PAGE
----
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Opinion : Reviews – a balancing act of credibility!

I started this review site 5 months ago with the wish of helping Consumers at the same time as Manufacturers. And I mention consumers first, not because they take precedence but because C comes before M in the alphabet. Simple as.

I was fed up with how many reviews don’t tread the line arrow straight down the middle in helping both parties. It’s all gone wrong, like your arrow at the fair which has been rigged. A journalistic pursuit with an aim of creative writing. A journalist – more than anyone, who is someone who is (or should be) independent. Wanting to extol enthusiasm for HiFi and in reviews and make them more appealing and be written in a more entertaining and engaging way. To be enthusiastic, but not cross the line into marketing that is slopped onto the proverbial plate hard like the school dinner lady.

My attitude is this, if a HiFi reviewer comes across as more credible, then it is more reason to believe them over someone who is not. That translates into sales. Consumers like me are not idiots and if you treat them like they are, what do you expect of their attitude to belief in products. What about Mel Smith and Griff Rhys-Jones’ archetypical sketch from Not the Nine O’cklock News. Are we still in similar territory in this manner?

Do you believe and buy from Arthur Daley or Richard Branson? Perhaps Michael O’Leary who is honest by saying you won’t get thrills when traveling, but price is good. Would you buy more if there were more Branson’s around? So this approach helps both the manufacturers and consumers to show integrity and honesty which people appreciate in the buying process.

What I’m talking about is reviewers who don’t mention any of the negatives in products in a fair way, or make comparisons. Of course nobody wants to slander manufacturers, but reviewing in a fair way is quite aside to that and a million miles away. A review too that lets consumers know how that product could fit into their system. Let’s be honest most products don’t have many negatives, consumer audio is extremely competitive anyway. But it’s still quite right Mr Smith shouldn’t be lied too!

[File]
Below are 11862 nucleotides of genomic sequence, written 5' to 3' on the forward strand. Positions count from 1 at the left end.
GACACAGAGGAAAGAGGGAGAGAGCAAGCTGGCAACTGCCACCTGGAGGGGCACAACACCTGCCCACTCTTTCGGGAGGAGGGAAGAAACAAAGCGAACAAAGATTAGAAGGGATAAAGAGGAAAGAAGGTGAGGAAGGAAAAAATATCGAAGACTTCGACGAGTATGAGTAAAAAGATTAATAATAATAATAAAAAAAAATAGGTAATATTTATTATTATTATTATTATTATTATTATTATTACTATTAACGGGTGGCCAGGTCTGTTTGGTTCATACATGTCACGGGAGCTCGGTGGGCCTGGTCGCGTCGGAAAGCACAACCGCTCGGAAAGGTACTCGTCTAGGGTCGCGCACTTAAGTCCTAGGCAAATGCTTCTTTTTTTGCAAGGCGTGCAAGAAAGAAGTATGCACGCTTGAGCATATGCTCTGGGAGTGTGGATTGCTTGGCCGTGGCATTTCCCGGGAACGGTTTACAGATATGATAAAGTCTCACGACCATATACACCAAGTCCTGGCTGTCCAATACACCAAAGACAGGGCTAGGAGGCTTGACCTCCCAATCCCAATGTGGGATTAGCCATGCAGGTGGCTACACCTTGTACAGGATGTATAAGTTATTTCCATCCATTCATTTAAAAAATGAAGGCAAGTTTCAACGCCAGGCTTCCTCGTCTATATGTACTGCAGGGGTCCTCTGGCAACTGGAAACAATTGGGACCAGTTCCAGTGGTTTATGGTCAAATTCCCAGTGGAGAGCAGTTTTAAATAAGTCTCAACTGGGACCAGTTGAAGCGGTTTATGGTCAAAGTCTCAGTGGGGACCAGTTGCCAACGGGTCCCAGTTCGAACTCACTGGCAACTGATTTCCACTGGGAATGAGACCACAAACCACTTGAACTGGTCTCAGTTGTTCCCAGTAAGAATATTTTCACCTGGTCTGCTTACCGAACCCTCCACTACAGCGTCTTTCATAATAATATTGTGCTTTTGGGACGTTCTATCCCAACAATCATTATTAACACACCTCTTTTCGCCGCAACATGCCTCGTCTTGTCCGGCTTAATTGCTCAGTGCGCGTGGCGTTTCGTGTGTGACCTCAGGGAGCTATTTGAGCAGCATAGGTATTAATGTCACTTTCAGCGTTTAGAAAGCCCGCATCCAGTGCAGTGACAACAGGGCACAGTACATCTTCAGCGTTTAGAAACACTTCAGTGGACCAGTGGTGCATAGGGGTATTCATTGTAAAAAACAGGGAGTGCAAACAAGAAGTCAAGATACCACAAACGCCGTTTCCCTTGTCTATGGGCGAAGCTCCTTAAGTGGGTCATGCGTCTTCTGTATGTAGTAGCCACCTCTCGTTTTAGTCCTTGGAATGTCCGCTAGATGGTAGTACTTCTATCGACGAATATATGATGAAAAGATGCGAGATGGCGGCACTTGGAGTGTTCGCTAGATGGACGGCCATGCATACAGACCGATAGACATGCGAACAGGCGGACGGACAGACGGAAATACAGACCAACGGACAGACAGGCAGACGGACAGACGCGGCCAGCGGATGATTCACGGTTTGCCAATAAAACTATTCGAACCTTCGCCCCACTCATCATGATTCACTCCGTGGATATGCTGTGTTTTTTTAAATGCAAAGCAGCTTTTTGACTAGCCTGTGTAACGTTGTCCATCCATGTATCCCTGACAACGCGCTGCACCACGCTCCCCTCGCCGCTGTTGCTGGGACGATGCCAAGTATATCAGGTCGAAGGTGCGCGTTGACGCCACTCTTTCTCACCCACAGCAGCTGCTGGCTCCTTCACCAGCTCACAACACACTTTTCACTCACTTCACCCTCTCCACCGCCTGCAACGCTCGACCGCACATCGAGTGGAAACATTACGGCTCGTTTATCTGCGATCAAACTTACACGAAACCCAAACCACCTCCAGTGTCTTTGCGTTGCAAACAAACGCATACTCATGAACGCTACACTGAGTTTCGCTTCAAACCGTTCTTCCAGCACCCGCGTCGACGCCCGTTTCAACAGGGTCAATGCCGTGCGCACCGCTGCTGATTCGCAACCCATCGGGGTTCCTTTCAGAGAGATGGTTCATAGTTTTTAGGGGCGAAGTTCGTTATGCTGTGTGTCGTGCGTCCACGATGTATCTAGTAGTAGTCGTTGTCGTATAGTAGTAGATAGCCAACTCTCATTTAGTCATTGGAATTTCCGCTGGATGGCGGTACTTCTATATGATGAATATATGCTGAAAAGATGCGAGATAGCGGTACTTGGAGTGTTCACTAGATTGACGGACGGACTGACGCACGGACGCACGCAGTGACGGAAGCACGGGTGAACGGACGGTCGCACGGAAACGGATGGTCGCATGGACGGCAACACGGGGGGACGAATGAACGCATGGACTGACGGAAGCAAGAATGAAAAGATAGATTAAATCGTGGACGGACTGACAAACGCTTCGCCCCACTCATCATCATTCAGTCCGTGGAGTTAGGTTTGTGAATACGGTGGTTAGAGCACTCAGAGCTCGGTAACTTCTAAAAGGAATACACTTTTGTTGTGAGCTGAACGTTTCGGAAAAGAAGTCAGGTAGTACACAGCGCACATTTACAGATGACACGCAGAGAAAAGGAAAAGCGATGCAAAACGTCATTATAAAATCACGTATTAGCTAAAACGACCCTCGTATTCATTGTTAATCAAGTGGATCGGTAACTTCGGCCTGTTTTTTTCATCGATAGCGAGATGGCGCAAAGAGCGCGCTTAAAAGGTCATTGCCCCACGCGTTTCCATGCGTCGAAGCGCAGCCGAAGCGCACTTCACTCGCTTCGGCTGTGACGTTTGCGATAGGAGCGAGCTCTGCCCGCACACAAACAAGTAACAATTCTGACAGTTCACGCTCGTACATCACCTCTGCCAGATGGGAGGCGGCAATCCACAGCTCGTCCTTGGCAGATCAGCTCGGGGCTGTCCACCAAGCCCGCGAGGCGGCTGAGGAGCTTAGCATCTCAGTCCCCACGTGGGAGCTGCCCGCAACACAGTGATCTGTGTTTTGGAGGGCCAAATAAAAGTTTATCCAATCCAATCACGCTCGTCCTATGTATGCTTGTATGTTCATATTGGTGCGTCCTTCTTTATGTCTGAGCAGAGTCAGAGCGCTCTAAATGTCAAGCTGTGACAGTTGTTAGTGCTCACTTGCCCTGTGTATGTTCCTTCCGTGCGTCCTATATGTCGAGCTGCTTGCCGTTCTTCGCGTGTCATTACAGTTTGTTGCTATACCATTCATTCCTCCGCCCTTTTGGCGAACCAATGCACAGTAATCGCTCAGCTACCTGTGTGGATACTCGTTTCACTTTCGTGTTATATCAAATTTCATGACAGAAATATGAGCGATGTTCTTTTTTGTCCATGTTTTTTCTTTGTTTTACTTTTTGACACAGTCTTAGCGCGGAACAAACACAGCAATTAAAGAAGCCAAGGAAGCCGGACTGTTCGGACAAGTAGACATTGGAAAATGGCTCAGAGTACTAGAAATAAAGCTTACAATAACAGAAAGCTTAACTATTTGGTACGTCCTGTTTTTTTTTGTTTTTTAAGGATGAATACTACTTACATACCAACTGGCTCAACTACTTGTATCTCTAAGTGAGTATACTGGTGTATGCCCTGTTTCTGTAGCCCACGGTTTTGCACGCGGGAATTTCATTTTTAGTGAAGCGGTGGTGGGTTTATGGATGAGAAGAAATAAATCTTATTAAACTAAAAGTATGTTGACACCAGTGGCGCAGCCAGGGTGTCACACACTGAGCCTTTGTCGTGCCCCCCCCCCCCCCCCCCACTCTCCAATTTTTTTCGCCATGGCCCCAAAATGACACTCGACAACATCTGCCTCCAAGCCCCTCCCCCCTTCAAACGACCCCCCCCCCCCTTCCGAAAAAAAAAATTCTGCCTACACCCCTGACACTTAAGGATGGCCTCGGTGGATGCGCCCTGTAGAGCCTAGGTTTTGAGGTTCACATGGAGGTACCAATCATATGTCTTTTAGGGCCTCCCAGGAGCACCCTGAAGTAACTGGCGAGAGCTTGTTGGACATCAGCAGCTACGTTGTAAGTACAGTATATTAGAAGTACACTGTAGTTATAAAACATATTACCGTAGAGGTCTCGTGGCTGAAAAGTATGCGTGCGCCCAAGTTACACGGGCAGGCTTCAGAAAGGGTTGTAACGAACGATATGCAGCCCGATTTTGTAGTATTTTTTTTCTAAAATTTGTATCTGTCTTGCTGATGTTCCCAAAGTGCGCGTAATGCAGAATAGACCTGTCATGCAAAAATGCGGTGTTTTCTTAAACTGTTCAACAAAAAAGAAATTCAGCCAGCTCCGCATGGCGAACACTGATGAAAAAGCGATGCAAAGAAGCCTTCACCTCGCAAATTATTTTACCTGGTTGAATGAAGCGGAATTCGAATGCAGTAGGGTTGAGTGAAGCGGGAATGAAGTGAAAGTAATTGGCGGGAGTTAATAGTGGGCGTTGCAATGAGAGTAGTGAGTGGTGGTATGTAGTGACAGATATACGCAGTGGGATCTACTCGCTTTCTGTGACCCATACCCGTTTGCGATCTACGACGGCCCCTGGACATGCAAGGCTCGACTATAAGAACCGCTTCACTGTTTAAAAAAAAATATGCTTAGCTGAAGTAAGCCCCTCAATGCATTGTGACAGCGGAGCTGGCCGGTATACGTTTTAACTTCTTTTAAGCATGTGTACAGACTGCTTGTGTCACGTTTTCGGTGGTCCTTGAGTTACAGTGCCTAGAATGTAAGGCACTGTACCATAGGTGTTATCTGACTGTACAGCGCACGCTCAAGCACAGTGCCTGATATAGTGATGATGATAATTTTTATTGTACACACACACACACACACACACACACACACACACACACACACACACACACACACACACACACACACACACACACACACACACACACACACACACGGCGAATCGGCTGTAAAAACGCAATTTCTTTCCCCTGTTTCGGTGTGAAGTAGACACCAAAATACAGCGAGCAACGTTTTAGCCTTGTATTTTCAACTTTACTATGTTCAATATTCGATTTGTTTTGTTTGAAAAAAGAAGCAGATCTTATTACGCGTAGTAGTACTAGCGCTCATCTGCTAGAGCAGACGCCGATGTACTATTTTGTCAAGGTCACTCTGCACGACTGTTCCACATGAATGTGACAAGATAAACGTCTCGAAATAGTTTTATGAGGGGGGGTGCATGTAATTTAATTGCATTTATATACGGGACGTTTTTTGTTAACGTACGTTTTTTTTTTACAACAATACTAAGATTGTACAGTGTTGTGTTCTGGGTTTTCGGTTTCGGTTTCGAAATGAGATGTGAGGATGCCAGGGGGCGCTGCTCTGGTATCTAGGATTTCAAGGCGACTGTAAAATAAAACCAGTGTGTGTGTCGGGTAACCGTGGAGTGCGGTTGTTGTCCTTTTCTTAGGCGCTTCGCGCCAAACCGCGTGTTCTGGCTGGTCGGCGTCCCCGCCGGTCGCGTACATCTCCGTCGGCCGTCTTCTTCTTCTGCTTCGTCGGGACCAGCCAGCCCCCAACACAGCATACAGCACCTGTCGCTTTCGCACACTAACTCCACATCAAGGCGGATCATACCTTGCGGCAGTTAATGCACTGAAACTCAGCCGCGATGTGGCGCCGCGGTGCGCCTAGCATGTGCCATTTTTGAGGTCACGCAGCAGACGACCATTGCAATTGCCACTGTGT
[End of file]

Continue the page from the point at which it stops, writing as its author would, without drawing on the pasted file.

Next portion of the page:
And isn’t this way of differentiating products actually of benefit to manufacturers and consumers alike – if you say a product might not be prevalent in treble but is very relaxed and smooth, then please reviewer don’t think of that as being a negative that someone who likes treble won’t like it, to hedge your bets, and then come up with some vague descriptive. Think of it as differentiating a product. Think of it as being confident in your view you are on the same page of the manufacturer and are a reviewer who knows what your clients product does and their USP!

You buy Chord electronics DACs if you want a non-smearing, intonated, very detailed and dynamic sound. Undeniable and Tremendous! You buy a PS Audio DAC if you want huge soundstage, more refined tone, and a vinyl like sound. Also tremendous and undeniable! Which is better, well neither. But that’s not the point… The point is the review needs to set them apart to give them a USP in a sea of non-comparison based reviews.

The Chord Sound is very different to PS Audio

One online reviewer of a well-known big website said to me that X component was the best he had heard within a class of product, but when I asked him privately what else he had heard, he admitted he hadn’t tested or heard any others. What pricked up my interest was the review did not make any comparisons. He was appearing to side with me that my approach is correct but at the same time what could he do. This is how it works after all, he was intimating. But isn’t it sad that someone will believe him and go out and buy and his review might not have any purpose?